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Billowing clouds reign at fine Art To Wear show

They say every cloud has a silver lining — and it was two clouds, Cumulus and Nimbus, which reigned at Raglan’s iconic Art To Wear show in the Town Hall on Saturday.

Raglan clay artist Susanne Prinz’s billowing black and white creations, modelled by Bexie Towle and Wayne Lallu, blew away the competition to be named supreme or overall winners after earlier taking out the Wind Warriors category in a show that attracted record entries and two full houses.

In the spirit of the biennial event, victory came cheap too — compere Athene Jensen, or AJ, revealed that Susanne spent just $5 to make her outstanding creations, which were inspired by the cloud patterns of Whaingaroa.

Hers wasn’t the only entry in the popular Wind Warriors category to wow audiences at both the matinee and evening sessions. Young film-maker Turanga Kereopa took both second prize and the people’s choice award for his stunning creation Bird Woman, modelled by statuesque Renee Davenport.

Resplendent in a gown made mostly from soft, feathery toe toe — but with a bodice of bird and pumpkin seed — Renee in turn won the top model award, while a pride of contestants from Matapihi Kindergarten near Te Mata were named the junior top models.
Cute and cat-like in their colourfully dyed costumes, The Crazy Rainbow Creatures earlier clutched each other’s tails in a long line up and down the catwalk to win a highly commended in the show’s Rainbow category.

But it was Little Miss Jade who — complete with handcrafted parasol — won first prize in the Rainbow section for Raglan Knitting Circle. She flounced about on stage with all the confidence of a professional model, showing off the multi-coloured hand knitted and crocheted creation named Rainbow Delight.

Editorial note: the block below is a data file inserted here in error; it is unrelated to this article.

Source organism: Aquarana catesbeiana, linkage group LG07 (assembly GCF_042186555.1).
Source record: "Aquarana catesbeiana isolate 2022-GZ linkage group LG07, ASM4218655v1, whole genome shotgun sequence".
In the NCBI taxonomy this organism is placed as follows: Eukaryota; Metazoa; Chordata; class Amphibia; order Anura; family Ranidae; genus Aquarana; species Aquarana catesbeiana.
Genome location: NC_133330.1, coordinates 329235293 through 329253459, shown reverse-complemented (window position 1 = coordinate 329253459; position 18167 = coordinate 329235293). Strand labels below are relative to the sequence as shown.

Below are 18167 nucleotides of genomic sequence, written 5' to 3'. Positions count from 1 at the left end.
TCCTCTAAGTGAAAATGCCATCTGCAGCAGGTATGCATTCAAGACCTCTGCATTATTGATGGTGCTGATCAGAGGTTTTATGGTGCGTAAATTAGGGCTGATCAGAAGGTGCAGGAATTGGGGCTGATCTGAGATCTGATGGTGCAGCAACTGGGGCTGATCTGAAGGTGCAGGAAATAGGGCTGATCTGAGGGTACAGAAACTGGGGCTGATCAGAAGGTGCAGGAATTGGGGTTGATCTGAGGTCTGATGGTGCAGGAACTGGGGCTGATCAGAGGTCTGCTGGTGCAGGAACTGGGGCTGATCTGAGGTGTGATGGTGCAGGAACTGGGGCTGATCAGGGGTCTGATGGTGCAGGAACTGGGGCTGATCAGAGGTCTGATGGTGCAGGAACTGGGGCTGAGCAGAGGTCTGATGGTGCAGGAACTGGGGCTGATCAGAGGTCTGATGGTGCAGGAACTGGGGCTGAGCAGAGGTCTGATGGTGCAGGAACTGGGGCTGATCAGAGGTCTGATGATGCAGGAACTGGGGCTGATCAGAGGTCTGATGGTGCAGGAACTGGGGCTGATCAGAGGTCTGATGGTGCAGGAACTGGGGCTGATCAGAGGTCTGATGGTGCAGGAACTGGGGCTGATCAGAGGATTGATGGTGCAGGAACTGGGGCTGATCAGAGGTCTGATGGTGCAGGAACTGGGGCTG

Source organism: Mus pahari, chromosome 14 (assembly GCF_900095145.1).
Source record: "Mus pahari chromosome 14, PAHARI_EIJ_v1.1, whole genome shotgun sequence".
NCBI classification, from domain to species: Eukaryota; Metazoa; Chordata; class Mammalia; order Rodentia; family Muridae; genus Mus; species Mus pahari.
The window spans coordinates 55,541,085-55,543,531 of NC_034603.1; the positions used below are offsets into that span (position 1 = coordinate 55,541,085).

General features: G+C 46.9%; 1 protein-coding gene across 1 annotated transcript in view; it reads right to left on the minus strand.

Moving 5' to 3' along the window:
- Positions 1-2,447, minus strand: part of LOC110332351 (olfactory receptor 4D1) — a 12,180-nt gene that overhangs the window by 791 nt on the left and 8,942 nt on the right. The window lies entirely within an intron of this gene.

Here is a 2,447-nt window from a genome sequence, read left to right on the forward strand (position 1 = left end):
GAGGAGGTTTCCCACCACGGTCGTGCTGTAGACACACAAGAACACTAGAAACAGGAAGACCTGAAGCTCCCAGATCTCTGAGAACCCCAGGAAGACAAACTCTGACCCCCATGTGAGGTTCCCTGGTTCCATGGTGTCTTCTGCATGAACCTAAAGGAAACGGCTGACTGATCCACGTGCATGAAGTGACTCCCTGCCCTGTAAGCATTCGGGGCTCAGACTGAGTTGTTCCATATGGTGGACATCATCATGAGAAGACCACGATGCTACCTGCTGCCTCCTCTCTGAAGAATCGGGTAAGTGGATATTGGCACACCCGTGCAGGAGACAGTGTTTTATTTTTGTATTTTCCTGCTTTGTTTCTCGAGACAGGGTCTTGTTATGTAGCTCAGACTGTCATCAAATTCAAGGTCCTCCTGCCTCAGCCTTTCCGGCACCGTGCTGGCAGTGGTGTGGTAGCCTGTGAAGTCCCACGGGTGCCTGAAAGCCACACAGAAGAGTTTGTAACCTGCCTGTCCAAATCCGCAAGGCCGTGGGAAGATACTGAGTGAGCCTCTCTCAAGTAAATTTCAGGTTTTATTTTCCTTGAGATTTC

Children galore got to show off their own wacky creations in the show’s Dr Seuss category for the under-13s. And judged wackiest of all was Madeleine Thompson’s Elephant Bird from the story Horton Hatches the Egg.

Maddy made her elephant bird’s eggshell from papier mache adding chicken wire , bubble-wrap, felt, fluff and feathers to create a curious half-hatched creature which strutted in ungainly fashion along the catwalk.

Perhaps even wackier though was The Thing with Wings which won Art To Wear’s Myths & Legends category to loud applause. The large llama-like entry with toe toe wings — created by Libby Wallace and Ariana Livingstone – cavorted on stage with its back hooves dancing to a different beat than its front in hilarious fashion.

The Reduce-Reuse-Recycle category saw Liz Hosking — the people’s choice award winner from the last Art To Wear in 2010 — take first prize for Can’t See the Trees for the Wood. Her teen model, Kate Sandwell, cut an elegant figure in a stylish creation made from just some of the 80 billion disposable chopsticks thrown out worldwide each year.

The chopsticks had been sterilized and chopped into small pieces, then coloured using natural and plant dyes.

“Wow! Who needs Wellington when we’ve got Whaingaroa?” asked Art To Wear organiser Jean Carbon at the awards presentation. She told the Chronicle she was impressed yet again at the unheralded effort and inspiration of the many people behind the show, both on and offstage.

The event is organised by an Art To Wear team which is part of Raglan Community Arts Council. It is funded by Creative Communities Waikato and sponsored by local businesses and organisations which provide funds and prizes.

Edith Symes. Image: Nico Peschiutta –

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